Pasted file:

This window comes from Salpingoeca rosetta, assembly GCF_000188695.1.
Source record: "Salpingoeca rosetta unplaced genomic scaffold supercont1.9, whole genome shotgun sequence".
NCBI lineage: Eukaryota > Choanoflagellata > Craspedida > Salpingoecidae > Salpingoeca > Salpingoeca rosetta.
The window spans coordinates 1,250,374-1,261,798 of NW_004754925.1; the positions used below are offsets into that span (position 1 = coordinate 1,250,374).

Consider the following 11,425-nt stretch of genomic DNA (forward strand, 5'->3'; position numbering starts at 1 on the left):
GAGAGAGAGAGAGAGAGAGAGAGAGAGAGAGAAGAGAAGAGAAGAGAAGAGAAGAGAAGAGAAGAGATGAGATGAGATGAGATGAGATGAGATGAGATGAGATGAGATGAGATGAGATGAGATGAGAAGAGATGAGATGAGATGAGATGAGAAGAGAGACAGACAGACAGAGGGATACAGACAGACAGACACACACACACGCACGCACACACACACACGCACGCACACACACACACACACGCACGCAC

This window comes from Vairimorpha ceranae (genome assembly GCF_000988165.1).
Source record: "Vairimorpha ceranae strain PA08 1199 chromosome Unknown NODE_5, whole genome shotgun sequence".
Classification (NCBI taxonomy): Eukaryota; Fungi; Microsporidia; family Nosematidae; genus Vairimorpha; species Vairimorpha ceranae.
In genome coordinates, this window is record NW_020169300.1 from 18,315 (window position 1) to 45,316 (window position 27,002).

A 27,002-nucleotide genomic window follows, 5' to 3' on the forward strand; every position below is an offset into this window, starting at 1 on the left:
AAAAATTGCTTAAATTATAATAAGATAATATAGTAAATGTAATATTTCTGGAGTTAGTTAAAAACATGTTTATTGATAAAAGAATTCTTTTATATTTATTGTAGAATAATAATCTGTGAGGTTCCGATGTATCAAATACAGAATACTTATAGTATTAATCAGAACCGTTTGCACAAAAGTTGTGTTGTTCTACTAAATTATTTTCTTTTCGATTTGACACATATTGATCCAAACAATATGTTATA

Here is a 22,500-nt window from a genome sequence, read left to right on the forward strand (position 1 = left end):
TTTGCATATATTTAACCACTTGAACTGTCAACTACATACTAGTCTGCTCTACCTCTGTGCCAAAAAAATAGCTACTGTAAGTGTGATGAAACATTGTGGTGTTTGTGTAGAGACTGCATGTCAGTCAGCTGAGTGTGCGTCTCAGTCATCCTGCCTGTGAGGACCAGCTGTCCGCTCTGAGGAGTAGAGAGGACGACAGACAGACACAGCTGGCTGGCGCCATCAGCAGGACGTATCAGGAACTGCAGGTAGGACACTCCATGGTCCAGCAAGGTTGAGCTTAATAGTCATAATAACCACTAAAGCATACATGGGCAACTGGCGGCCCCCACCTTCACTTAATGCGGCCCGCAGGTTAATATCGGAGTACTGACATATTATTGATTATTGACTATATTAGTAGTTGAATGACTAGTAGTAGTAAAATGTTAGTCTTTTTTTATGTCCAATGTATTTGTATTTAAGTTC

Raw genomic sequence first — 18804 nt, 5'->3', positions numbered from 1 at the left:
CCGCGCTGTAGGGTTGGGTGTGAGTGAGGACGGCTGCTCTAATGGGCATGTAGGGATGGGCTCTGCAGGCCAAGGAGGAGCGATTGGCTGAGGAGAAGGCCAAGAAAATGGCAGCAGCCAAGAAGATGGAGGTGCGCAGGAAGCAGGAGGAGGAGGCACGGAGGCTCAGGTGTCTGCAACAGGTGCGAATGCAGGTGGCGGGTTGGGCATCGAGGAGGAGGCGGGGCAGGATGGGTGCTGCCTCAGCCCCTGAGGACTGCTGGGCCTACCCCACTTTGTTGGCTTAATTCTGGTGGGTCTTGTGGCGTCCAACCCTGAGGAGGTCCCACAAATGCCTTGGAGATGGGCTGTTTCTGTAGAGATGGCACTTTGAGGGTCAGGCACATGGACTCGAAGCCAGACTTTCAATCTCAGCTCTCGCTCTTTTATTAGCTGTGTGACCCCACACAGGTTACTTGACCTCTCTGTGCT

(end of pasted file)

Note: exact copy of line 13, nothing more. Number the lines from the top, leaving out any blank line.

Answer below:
Here is a 22,500-nt window from a genome sequence, read left to right on the forward strand (position 1 = left end):